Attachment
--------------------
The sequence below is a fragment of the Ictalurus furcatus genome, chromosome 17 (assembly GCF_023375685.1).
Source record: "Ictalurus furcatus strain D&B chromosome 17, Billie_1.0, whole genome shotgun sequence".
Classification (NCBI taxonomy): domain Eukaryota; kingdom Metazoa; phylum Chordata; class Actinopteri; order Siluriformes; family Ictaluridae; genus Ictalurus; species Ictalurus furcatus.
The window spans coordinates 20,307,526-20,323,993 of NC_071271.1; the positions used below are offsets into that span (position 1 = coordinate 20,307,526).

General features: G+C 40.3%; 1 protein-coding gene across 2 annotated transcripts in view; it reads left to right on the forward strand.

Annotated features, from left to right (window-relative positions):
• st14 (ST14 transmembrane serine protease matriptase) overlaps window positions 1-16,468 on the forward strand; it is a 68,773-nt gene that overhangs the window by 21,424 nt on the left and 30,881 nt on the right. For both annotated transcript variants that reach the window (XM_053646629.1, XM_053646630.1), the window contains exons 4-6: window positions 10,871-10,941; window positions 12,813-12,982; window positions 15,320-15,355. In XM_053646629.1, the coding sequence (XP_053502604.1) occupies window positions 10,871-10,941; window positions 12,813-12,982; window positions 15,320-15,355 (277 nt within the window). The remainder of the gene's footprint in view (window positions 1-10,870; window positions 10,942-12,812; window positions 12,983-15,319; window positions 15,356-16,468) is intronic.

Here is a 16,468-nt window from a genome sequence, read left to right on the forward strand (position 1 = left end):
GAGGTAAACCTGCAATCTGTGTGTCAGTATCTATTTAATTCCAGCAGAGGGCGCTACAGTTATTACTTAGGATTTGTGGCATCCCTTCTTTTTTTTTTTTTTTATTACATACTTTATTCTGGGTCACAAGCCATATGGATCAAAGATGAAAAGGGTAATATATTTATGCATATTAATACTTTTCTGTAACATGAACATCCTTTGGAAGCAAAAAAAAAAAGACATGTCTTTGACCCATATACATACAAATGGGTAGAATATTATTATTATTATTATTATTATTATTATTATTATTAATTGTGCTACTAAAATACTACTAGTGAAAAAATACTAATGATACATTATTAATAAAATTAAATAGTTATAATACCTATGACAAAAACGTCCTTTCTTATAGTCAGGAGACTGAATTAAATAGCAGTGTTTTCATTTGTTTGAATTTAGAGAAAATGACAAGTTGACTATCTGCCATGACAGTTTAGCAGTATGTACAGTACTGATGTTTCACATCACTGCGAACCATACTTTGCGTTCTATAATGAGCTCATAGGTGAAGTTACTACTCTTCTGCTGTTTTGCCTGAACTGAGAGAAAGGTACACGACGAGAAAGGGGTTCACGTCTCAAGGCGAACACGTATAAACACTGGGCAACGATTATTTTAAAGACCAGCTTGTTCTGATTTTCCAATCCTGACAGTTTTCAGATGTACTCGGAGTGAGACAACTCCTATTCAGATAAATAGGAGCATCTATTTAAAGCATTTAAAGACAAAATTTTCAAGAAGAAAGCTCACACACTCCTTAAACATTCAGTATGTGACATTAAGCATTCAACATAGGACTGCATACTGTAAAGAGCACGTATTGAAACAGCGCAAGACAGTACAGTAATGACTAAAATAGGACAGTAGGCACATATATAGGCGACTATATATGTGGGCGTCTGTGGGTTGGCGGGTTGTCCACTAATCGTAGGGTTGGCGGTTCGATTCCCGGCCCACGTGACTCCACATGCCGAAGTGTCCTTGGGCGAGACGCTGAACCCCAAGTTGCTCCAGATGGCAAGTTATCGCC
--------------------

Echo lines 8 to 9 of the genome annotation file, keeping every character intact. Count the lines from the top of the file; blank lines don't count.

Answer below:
Here is a 16,468-nt window from a genome sequence, read left to right on the forward strand (position 1 = left end):
GAGGTAAACCTGCAATCTGTGTGTCAGTATCTATTTAATTCCAGCAGAGGGCGCTACAGTTATTACTTAGGATTTGTGGCATCCCTTCTTTTTTTTTTTTTTTATTACATACTTTATTCTGGGTCACAAGCCATATGGATCAAAGATGAAAAGGGTAATATATTTATGCATATTAATACTTTTCTGTAACATGAACATCCTTTGGAAGCAAAAAAAAAAAGACATGTCTTTGACCCATATACATACAAATGGGTAGAATATTATTATTATTATTATTATTATTATTATTATTATTAATTGTGCTACTAAAATACTACTAGTGAAAAAATACTAATGATACATTATTAATAAAATTAAATAGTTATAATACCTATGACAAAAACGTCCTTTCTTATAGTCAGGAGACTGAATTAAATAGCAGTGTTTTCATTTGTTTGAATTTAGAGAAAATGACAAGTTGACTATCTGCCATGACAGTTTAGCAGTATGTACAGTACTGATGTTTCACATCACTGCGAACCATACTTTGCGTTCTATAATGAGCTCATAGGTGAAGTTACTACTCTTCTGCTGTTTTGCCTGAACTGAGAGAAAGGTACACGACGAGAAAGGGGTTCACGTCTCAAGGCGAACACGTATAAACACTGGGCAACGATTATTTTAAAGACCAGCTTGTTCTGATTTTCCAATCCTGACAGTTTTCAGATGTACTCGGAGTGAGACAACTCCTATTCAGATAAATAGGAGCATCTATTTAAAGCATTTAAAGACAAAATTTTCAAGAAGAAAGCTCACACACTCCTTAAACATTCAGTATGTGACATTAAGCATTCAACATAGGACTGCATACTGTAAAGAGCACGTATTGAAACAGCGCAAGACAGTACAGTAATGACTAAAATAGGACAGTAGGCACATATATAGGCGACTATATATGTGGGCGTCTGTGGGTTGGCGGGTTGTCCACTAATCGTAGGGTTGGCGGTTCGATTCCCGGCCCACGTGACTCCACATGCCGAAGTGTCCTTGGGCGAGACGCTGAACCCCAAGTTGCTCCAGATGGCAAGTTATCGCC